1.3  Types of vaccines

Let’s now move on to look at the various types of vaccine. You might have been immunized by injection yourself, or seen children being given immunization by oral drops. What are the differences between these vaccines, and what do they contain?

Vaccines are made from weakened or killed bacteria or viruses, or extracts taken from them, which are intended to produce immunity against a disease. At present, there are no vaccines in the EPI in Ethiopia to prevent infections by fungi, protozoa, parasites or many other important bacterial and viral diseases — but researchers are trying to develop new vaccines, particularly against malaria and HIV. You will learn about the main antibacterial vaccines (which protect against bacterial infections) in Study Session 2 and the main antiviral vaccines (which protect against infections by viruses) in Study Session 3. Here we describe the five general types of vaccine and how they are made safe to use in the human body. They are:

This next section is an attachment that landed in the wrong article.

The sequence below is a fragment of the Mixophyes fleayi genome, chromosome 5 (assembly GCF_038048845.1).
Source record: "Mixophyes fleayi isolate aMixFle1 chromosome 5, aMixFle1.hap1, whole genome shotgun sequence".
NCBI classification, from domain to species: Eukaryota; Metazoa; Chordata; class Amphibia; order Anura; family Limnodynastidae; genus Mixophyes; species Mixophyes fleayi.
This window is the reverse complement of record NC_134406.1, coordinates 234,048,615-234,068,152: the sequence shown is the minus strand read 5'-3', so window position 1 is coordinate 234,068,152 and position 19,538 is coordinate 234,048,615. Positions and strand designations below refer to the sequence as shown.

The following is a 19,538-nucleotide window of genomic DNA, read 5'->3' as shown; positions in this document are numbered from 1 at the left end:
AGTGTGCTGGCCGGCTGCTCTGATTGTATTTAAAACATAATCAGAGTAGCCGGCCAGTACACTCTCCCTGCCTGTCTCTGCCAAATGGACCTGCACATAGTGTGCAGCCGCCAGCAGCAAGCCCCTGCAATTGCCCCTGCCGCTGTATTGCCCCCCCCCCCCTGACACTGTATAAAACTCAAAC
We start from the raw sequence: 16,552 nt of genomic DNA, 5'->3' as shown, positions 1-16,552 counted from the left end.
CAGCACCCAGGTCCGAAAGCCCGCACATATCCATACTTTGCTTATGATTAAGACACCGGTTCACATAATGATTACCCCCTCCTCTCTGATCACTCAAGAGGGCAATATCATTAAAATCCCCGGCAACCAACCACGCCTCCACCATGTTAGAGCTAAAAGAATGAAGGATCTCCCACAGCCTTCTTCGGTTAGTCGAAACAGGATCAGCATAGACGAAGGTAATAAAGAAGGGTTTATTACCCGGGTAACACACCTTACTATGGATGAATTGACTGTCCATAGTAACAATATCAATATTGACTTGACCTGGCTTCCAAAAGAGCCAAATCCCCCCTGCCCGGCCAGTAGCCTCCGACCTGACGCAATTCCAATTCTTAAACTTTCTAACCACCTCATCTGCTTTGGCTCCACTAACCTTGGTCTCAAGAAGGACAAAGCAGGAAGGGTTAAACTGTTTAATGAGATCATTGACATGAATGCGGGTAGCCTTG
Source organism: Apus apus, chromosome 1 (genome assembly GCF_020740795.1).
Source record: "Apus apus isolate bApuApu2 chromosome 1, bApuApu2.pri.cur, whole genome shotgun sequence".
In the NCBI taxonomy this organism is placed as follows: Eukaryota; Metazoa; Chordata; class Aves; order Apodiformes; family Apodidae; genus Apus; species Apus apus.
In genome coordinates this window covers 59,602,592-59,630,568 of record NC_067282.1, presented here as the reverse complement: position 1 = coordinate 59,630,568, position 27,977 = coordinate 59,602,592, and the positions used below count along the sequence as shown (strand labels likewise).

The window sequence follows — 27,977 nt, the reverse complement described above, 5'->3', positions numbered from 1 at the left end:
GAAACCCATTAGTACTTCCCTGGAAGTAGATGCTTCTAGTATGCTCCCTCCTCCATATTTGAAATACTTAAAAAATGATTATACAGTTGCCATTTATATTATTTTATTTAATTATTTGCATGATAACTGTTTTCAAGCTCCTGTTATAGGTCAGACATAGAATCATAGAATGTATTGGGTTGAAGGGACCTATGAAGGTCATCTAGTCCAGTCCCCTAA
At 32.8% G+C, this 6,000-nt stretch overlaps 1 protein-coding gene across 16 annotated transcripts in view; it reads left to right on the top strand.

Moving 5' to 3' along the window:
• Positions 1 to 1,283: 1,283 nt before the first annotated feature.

• live-attenuated vaccines
  • inactivated vaccines
  • sub-unit vaccines
  • recombinant vaccines
  • conjugate vaccines.

1.2.4  Herd immunity

1.3.1  Live-attenuated vaccines